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Film / Shenandoah

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"There's not much I can tell you about this war. It's like all wars, I guess. The undertakers are winning. And the politicians who talk about the glory of it. And the old men who talk about the need of it. And the soldiers, well, they just wanna go home."

A 1965 anti-war film directed by Andrew V. McLaglen and staring James Stewart, whose personal anti-war stance had a large part in the movie's existence.

Widowed farmer Charlie Anderson is living in Virginia with his children when the American Civil War breaks out. He wants nothing to do with the war and does his best to keep his family out of it despite the Confederacy trying to recruit his sons and his daughter Jennie's marriage to a Confederate officer named Sam.

However, when his youngest son is mistaken for a Confederate soldier and taken by Union forces, Anderson decides it is now "his war". He, his other sons (except the eldest, James, who stays behind with his wife Ann and their infant daughter Martha), and Jennie set out to save the boy. Before the film is over, the Anderson family will find itself drastically reduced.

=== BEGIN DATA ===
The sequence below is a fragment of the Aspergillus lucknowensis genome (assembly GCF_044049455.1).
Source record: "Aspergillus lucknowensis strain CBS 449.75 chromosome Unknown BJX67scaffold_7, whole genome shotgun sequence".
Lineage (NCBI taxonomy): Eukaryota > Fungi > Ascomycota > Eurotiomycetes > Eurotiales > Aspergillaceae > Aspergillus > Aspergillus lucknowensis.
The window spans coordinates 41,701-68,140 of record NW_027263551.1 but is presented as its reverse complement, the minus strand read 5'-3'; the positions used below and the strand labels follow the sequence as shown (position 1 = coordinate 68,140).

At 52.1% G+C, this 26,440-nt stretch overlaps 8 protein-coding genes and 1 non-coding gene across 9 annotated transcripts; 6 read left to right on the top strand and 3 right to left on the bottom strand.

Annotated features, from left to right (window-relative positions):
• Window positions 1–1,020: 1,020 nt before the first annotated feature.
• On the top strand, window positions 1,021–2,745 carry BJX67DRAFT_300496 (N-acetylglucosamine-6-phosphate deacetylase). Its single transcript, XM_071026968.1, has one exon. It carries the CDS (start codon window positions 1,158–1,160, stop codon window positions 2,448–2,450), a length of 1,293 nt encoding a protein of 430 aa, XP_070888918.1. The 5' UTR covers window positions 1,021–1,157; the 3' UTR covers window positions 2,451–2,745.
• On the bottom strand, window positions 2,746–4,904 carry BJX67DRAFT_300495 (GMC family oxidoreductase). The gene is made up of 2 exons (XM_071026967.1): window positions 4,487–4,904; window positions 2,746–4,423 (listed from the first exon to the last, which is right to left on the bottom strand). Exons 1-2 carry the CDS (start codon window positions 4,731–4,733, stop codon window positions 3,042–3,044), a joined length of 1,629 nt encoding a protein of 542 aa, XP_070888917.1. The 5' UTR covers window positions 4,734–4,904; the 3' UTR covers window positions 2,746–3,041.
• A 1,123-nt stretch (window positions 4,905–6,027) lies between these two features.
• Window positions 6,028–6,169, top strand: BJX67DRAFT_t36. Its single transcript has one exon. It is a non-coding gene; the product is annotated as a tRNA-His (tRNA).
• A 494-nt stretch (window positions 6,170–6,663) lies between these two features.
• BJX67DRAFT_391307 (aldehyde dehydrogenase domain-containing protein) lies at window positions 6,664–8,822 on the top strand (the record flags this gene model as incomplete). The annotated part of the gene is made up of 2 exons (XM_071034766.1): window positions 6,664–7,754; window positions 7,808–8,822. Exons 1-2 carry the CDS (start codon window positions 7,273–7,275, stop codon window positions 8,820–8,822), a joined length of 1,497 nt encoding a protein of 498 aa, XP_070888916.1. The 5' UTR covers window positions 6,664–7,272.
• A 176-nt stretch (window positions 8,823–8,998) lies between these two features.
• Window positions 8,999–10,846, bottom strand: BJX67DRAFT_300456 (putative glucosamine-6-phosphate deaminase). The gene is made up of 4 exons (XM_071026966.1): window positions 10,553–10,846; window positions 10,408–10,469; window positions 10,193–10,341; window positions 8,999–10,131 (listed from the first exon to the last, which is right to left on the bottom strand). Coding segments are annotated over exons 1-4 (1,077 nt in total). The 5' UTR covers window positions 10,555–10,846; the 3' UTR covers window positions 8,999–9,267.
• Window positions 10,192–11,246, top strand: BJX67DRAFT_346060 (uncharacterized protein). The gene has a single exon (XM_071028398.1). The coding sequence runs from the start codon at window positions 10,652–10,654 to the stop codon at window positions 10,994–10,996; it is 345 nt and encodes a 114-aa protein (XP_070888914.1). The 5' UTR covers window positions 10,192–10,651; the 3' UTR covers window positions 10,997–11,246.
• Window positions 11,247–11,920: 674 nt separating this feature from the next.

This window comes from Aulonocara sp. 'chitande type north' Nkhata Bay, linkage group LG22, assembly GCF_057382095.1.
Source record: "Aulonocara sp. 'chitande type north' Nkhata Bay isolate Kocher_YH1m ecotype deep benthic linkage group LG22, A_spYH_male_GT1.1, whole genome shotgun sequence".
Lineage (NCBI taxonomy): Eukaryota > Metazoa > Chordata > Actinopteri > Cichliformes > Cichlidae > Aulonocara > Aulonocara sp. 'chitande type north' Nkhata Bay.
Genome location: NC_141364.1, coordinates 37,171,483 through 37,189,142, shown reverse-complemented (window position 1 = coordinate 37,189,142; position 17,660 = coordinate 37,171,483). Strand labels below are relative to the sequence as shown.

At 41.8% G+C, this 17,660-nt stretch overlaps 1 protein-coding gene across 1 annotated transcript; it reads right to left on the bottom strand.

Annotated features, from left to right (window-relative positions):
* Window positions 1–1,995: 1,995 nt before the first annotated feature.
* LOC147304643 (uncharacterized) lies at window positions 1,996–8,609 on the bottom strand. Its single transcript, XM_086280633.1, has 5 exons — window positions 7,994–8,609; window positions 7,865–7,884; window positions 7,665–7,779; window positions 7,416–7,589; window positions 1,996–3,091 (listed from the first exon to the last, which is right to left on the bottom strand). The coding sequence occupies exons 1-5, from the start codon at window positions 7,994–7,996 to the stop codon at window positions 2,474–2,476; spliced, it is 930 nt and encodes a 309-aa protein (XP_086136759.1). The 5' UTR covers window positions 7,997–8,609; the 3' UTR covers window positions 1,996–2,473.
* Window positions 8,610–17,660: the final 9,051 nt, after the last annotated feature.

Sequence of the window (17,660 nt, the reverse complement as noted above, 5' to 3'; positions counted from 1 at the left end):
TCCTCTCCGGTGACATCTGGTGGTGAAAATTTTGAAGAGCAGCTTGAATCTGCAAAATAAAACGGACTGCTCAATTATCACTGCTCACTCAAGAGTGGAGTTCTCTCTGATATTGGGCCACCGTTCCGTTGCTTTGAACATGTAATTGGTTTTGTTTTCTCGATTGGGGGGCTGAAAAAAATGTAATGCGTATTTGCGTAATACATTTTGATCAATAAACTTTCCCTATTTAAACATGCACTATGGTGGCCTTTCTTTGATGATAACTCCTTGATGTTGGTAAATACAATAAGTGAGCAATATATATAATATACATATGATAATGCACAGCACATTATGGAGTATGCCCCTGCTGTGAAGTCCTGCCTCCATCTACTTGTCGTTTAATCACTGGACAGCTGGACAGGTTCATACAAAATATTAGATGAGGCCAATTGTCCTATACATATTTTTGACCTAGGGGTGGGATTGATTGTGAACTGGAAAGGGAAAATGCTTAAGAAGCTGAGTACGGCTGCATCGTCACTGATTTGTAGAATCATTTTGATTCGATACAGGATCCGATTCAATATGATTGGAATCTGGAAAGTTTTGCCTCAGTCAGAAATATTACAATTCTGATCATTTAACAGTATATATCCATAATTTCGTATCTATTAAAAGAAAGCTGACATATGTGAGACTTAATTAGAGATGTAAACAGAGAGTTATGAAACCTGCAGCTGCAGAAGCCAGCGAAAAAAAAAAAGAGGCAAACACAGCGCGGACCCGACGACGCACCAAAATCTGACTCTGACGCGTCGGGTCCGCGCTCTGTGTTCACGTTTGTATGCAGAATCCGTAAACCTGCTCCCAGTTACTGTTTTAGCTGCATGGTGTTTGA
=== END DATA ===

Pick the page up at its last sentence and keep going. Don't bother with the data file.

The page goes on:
Later adapted into a 1975 Broadway musical starring John Cullum (who took home a Best Actor Tony for his performance).

Includes Examples of:

  • Anyone Can Die: James, Ann, Jacob
  • Bittersweet Ending: The boy returns home, but the Anderson family has lost three members to the Civil War despite their best attempts to stay out of it.
  • Bookends: Near the beginning, they go to church. At the end, the boy returns during a church service.
  • Cannot Spit It Out: Sam
  • Chekhov's Gun: Boy finds a Confederate hat at the start of the film. This becomes very important later, when it gets him captured.
  • Child Soldiers: Gabriel and the Boy
  • Contrived Coincidence: The train hijacked by the Anderson happens to be the prisoner of war transport Sam is on.
  • Happily Married: Charlie and Martha were, until she died; James and Ann, until they die.
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  • No Name Given: "Boy" is never called anything else. His name isn't even given in the credits.
  • Karma Houdini: The three men who murder James and rape and murder Ann are apparently never caught.
  • The Patriarch: Charlie Anderson.
  • Politically Correct History: Averted, notably for its time, as neither side in the conflict is portrayed particularly flatteringly.
  • Protect This House
  • Talking to the Dead: Charlie often visits his wife's grave and goes into monologues.
  • Team Mom: Ann
  • Tomboy: Jennie — "Yes, I'm a woman, but I don't see anyone here I can't out-run, out-ride, or out-shoot!"

The musical also provides examples of:


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